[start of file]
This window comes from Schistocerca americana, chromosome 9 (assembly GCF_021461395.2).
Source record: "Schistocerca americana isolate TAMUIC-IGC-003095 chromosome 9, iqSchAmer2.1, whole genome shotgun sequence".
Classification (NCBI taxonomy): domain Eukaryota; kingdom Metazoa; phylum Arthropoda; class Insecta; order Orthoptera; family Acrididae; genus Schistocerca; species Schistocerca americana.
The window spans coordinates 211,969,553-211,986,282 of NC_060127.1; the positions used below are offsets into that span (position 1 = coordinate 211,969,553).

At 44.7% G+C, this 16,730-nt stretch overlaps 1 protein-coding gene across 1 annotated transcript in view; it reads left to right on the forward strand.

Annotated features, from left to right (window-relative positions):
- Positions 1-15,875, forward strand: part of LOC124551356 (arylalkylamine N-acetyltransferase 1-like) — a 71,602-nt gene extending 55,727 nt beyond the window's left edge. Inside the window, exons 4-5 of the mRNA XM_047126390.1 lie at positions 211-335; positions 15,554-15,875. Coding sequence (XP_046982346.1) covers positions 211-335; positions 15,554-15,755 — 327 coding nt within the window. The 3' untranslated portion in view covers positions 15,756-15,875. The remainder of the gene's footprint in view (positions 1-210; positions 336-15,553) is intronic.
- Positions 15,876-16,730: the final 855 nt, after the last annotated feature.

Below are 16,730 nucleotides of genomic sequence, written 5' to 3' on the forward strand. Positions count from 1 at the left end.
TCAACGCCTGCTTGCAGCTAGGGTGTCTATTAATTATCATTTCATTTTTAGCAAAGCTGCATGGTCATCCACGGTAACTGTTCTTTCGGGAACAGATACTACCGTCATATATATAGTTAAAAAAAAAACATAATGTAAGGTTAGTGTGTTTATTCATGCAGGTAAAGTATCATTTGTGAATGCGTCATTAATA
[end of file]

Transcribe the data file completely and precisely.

This window comes from Schistocerca americana, chromosome 9 (assembly GCF_021461395.2).
Source record: "Schistocerca americana isolate TAMUIC-IGC-003095 chromosome 9, iqSchAmer2.1, whole genome shotgun sequence".
Classification (NCBI taxonomy): domain Eukaryota; kingdom Metazoa; phylum Arthropoda; class Insecta; order Orthoptera; family Acrididae; genus Schistocerca; species Schistocerca americana.
The window spans coordinates 211,969,553-211,986,282 of NC_060127.1; the positions used below are offsets into that span (position 1 = coordinate 211,969,553).

At 44.7% G+C, this 16,730-nt stretch overlaps 1 protein-coding gene across 1 annotated transcript in view; it reads left to right on the forward strand.

Annotated features, from left to right (window-relative positions):
- Positions 1-15,875, forward strand: part of LOC124551356 (arylalkylamine N-acetyltransferase 1-like) — a 71,602-nt gene extending 55,727 nt beyond the window's left edge. Inside the window, exons 4-5 of the mRNA XM_047126390.1 lie at positions 211-335; positions 15,554-15,875. Coding sequence (XP_046982346.1) covers positions 211-335; positions 15,554-15,755 — 327 coding nt within the window. The 3' untranslated portion in view covers positions 15,756-15,875. The remainder of the gene's footprint in view (positions 1-210; positions 336-15,553) is intronic.
- Positions 15,876-16,730: the final 855 nt, after the last annotated feature.

Below are 16,730 nucleotides of genomic sequence, written 5' to 3' on the forward strand. Positions count from 1 at the left end.
TCAACGCCTGCTTGCAGCTAGGGTGTCTATTAATTATCATTTCATTTTTAGCAAAGCTGCATGGTCATCCACGGTAACTGTTCTTTCGGGAACAGATACTACCGTCATATATATAGTTAAAAAAAAAACATAATGTAAGGTTAGTGTGTTTATTCATGCAGGTAAAGTATCATTTGTGAATGCGTCATTAATA